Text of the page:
The Hot 100 2019: Comedy
Susie McCabe, Limmy and Gary Meikle are among our favourite cultural contributors this year
It's safe to say that 2019 has been a mammoth year for creativity and innovation in Scotland. From award-winning albums to groundbreaking theatrical works, we cover it all in our annual countdown of the figures who we feel have made the greatest impact on arts and culture in the country throughout the year. But The List's Hot 100 has a twist this time: we've got a Top 19 for 2019, though beyond that we're celebrating everyone equally because as we head towards 2020 and reflect back on the past decade, we feel that the Scottish cultural landscape is as healthy, bold and exciting as it's ever been.
Discovering that a third of his social media audience is from the US has opened up whole new avenues for the Glasgow comic who played his iBrow Guy show this year in prestigious venues such as the Usher Hall and Royal Concert Hall (BD).
A big year for the Glasgow stand-up as she signed to one of the heavyweight UK comedy agents, scooped two prizes at the Scottish Comedy Awards (best solo show and top headliner), and gained plenty plaudits for her latest Fringe show, Domestic Disaster. (BD)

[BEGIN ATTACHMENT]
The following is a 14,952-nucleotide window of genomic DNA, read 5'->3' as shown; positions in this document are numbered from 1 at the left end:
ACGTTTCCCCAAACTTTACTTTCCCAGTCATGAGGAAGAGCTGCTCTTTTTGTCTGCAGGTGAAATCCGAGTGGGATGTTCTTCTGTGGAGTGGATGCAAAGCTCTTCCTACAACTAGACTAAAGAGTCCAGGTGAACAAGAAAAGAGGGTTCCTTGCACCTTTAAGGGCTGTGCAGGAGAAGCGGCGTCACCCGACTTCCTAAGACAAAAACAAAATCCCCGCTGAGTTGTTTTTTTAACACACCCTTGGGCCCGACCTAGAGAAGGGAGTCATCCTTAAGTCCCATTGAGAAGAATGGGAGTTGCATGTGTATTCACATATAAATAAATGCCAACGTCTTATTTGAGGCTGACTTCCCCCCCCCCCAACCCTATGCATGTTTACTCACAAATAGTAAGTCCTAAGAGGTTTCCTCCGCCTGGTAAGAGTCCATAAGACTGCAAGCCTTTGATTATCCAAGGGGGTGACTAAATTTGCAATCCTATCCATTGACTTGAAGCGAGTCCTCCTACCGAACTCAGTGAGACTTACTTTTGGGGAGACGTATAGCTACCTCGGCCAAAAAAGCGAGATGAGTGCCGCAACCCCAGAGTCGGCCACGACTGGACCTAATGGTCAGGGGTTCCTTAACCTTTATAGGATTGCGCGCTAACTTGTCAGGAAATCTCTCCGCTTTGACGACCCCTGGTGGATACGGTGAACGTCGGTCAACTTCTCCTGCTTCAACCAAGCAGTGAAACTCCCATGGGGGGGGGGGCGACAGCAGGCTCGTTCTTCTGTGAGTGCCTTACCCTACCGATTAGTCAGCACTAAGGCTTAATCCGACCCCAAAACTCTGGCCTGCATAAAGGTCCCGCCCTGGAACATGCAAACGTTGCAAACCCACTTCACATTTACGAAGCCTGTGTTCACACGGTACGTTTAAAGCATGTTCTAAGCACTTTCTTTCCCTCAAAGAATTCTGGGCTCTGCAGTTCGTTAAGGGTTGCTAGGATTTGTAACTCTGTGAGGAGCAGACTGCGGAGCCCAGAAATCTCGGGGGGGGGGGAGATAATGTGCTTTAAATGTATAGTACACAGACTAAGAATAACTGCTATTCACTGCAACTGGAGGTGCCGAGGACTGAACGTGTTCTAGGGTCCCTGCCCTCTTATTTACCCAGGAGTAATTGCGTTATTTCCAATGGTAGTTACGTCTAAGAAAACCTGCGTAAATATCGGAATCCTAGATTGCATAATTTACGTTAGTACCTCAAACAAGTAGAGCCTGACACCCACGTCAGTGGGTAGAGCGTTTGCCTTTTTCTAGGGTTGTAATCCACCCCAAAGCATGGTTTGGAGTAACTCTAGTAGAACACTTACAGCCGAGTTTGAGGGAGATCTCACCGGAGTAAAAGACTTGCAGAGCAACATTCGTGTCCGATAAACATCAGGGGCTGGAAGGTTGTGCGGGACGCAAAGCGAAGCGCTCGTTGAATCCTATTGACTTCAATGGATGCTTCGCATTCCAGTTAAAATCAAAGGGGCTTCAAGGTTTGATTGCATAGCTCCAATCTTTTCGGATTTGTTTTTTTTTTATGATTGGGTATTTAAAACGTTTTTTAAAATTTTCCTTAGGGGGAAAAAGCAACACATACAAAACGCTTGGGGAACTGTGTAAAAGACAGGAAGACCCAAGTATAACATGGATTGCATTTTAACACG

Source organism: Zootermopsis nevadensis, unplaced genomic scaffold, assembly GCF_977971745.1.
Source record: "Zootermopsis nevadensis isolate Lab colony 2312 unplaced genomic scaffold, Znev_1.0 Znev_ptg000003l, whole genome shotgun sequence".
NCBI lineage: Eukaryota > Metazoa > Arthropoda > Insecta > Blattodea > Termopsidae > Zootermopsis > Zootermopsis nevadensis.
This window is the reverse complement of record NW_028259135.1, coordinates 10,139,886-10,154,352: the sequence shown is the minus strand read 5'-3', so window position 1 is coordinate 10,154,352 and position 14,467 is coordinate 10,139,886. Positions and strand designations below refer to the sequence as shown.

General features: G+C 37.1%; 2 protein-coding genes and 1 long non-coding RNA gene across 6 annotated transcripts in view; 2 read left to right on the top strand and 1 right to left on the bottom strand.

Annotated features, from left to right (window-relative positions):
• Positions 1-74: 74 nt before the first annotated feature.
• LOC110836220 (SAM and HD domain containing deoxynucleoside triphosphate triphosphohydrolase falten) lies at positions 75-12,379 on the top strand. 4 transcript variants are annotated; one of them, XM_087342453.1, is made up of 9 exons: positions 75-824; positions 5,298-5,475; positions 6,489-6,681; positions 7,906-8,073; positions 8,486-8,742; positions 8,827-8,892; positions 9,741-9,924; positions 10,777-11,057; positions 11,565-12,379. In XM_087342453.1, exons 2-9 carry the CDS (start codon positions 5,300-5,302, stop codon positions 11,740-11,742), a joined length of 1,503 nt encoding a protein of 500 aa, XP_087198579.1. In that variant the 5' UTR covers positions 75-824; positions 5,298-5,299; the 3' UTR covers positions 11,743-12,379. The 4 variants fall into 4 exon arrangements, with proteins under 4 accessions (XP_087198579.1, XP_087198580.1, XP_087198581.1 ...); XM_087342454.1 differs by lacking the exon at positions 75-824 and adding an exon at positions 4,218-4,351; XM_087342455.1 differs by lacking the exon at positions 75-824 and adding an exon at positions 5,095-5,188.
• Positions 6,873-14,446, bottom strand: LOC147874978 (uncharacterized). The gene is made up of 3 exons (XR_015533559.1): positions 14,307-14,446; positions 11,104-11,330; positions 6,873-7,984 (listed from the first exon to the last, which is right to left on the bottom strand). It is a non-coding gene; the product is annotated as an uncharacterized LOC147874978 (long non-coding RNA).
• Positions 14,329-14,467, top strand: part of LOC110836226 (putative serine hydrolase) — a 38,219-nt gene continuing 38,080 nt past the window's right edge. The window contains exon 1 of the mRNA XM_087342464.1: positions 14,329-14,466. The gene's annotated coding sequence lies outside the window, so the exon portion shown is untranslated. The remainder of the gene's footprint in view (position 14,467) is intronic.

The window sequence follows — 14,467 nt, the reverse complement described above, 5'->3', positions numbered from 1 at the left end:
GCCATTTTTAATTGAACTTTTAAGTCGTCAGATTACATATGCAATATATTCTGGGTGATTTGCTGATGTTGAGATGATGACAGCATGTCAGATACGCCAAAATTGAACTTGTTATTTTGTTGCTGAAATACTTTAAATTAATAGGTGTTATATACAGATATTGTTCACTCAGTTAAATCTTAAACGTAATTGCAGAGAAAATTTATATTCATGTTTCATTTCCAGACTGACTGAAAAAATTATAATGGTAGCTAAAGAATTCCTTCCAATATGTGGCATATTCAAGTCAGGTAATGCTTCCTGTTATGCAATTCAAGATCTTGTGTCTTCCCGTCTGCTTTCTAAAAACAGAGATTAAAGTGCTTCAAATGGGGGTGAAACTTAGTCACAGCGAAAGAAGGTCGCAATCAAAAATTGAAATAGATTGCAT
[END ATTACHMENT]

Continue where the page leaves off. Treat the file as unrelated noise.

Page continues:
Janey Godley beat stand-up giants Frankie Boyle and Kevin Bridges (and her rising-star daughter Ashley Storrie) to win the main comedy prize at The Herald's Scottish Culture Awards, and has embarked on her Soup Pot tour both north and south of the border. (BD)
On the back of being named Best Newcomer at the Scottish Comedy Awards, Amy Matthews laid on a 30-minute taster of her observational whimsy at Monkey Barrel in August, proving she's one to watch in the coming years. (BD)
Enjoying the past 12 months as the Scottish Comedian of the Year has lifted this Glasgow comic above the competition and he made a solid Pleasance Courtyard Fringe debut with Baby Dove, the moving story of his mum giving a home to a Vietnamese refugee. (BD)
Ashley Storrie's ascent into the pantheon of Scottish comedy continues apace. This year's Fringe show, Hysterical, demonstrated a burgeoning maturity as the comedian tackled depression and the crippling apathy she battled before finding her calling as one of the country's most promising comedians. (MR)
His raw and uncompromising autobiography, in which he discussed his mental-health battles candidly, flew off the shelves. Who'd have thought Truck Simulator could be used for comedic purposes? Streaming karaoke duets on Twitch? No one does daft like this national treasure. (CA)
Craiglang's most popular residents said their final goodbye to audiences with a stint at The Hydro after 17 years of hilarious Scottish banter. One of Scotland's greatest comedies came to an end but, as Victor (Greg Hemphill) himself would say, 'that's plenty, Jack'. (SM)
« Clubs Food »